Undoubtedly, many Republican politicians got into politics because they truly believed in freedom. So why did they betray the cause? Because they needed to win elections to get things done. So, they compromised and made deals. They told the press what the press wanted to hear. They started courting moderates.

You see, the way politics works in the modern era is that each party has to pursue the middle-of-the-road voter to get elected. They hold bidding wars, trying to buy the middle with new programs paid for by tax money (recent example: Bush vs. Gore and the prescription drug benefit). Neither side worries about the non-moderates, their base supporters. The base on each side has been made to fear that other party, seeing in them the focus of evil in the modern world. They can be depended on to vote the "right way" in each election. The politicians believe this is the only way to conduct business. It may not be right, but it's practical.

They are mistaken. There is another way. Instead of trying to buy the middle with new programs, they can sell the middle on freedom. They can conduct education campaigns, explaining to people exactly why free trade makes their lives better, why guns make for safer societies, how environmental laws cause pollution, and how regulations hurt their jobs and their wallets. With the money the major parties have, they could conduct the kind of campaigns most Libertarians can only dream about.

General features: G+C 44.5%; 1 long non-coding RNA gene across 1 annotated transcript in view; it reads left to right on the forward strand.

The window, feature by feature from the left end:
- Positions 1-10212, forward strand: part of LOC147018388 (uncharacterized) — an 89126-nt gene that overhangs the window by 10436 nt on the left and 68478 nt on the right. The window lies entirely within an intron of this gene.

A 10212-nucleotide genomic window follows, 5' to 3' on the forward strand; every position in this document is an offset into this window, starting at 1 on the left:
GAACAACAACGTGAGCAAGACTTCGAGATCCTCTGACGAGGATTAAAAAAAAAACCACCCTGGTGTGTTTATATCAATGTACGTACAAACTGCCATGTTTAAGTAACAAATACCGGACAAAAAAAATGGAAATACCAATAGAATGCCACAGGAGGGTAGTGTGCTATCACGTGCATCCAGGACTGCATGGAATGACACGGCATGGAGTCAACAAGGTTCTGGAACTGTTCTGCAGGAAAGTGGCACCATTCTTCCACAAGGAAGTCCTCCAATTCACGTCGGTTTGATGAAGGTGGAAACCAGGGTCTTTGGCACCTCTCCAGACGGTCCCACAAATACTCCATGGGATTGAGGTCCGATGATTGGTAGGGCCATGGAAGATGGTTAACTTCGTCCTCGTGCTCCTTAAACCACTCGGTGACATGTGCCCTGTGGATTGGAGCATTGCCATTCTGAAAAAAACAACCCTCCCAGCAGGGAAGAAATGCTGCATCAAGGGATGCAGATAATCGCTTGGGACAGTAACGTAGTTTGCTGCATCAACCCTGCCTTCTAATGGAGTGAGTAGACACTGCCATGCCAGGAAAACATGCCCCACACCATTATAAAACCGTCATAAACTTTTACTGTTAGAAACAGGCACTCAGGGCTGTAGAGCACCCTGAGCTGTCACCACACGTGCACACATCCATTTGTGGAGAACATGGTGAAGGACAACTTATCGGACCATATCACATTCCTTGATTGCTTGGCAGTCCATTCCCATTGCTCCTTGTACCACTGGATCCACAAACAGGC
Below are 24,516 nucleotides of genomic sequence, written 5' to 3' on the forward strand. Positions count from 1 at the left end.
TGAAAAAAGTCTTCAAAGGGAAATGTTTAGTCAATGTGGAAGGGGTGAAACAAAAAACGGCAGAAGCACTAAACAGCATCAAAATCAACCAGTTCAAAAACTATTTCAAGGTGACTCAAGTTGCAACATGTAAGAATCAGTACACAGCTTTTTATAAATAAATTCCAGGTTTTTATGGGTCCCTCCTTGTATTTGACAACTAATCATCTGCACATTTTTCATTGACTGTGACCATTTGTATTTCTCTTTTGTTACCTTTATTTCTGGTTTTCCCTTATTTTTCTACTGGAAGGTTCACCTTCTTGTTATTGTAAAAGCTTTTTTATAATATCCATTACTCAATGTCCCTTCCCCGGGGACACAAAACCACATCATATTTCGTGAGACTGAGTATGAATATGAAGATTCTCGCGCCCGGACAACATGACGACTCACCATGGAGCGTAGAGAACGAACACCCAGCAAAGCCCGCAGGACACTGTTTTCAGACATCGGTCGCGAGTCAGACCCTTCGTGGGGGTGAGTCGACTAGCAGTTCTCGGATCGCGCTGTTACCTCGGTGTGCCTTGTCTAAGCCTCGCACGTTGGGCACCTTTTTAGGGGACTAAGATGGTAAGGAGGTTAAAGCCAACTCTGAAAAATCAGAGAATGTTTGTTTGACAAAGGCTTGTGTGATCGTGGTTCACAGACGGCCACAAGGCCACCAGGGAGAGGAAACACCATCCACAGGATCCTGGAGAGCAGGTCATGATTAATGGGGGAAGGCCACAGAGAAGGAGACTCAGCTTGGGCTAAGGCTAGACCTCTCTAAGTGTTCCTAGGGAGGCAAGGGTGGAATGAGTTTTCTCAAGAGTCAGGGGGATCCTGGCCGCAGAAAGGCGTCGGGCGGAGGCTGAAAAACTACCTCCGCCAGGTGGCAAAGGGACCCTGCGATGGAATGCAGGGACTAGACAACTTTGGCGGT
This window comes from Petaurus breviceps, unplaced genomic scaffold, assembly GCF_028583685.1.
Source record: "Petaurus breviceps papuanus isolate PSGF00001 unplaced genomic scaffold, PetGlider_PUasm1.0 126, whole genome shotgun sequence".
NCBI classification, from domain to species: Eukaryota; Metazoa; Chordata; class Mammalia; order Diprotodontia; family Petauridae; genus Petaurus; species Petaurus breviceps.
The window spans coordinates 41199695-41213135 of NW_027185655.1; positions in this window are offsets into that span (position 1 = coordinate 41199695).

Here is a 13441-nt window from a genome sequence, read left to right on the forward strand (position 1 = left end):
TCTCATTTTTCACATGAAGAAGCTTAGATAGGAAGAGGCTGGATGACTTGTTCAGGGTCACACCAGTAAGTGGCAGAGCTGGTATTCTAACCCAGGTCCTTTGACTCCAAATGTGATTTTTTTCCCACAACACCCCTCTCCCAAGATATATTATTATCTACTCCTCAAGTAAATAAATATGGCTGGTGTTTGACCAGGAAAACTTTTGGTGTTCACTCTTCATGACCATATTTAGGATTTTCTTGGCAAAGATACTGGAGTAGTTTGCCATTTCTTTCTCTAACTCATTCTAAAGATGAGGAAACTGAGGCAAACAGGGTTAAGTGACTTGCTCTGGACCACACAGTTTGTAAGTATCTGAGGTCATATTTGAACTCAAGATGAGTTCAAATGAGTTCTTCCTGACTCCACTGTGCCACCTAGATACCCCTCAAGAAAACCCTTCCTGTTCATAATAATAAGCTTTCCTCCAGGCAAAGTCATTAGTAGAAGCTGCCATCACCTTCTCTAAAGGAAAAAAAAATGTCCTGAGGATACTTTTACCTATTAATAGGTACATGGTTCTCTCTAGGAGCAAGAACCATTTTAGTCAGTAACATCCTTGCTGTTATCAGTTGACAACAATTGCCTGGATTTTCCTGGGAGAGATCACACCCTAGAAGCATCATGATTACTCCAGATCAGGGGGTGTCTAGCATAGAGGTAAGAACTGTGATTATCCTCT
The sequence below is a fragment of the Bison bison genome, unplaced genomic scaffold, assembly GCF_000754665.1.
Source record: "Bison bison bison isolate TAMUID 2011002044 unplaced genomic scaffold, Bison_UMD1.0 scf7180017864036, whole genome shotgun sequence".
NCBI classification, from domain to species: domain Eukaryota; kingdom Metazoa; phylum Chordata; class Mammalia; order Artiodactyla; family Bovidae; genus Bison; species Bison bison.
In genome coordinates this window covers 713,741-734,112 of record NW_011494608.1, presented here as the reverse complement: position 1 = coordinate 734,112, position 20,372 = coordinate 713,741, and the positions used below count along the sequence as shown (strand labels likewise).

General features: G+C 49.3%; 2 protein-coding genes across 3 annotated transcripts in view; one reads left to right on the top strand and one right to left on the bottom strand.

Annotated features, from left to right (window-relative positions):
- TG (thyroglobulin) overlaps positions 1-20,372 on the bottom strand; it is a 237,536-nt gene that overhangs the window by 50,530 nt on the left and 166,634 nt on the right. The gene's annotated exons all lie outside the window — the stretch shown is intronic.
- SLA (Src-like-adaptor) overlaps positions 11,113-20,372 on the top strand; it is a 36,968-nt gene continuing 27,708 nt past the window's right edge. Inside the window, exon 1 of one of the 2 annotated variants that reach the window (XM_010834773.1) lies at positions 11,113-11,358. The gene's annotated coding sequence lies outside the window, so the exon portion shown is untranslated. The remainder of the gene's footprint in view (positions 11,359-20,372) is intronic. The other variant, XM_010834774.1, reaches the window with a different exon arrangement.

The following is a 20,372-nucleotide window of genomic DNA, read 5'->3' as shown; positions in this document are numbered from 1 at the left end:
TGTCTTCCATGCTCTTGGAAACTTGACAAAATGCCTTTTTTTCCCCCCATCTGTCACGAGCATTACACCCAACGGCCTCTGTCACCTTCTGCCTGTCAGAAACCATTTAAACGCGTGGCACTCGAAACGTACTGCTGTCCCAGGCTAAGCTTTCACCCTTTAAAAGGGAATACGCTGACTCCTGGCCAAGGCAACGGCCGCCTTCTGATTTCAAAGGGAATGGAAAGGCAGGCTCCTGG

Of course, neither of the major parties will run this kind of campaign on their own. It is untried, untested, and unsure. Better to stick with what you know. After all, if you don't win, you can't help anybody.

This is why I propose we help the Republicans -- them, because they pretend to be us, which gives us leverage with their supporters. I want to knock their legs out from under them. I want to put them in the position of losing seats and majorities unless and until they succeed in selling liberty to moderate voters. Call it "tough love" for recalcitrant politicians. I want to steal away their base support, the true believers in freedom, and thereby make the moderate voters useless to them. Once that is done, the GOP will have no choice but to start selling freedom, that being the only way they can both sway moderates and get their base back. Of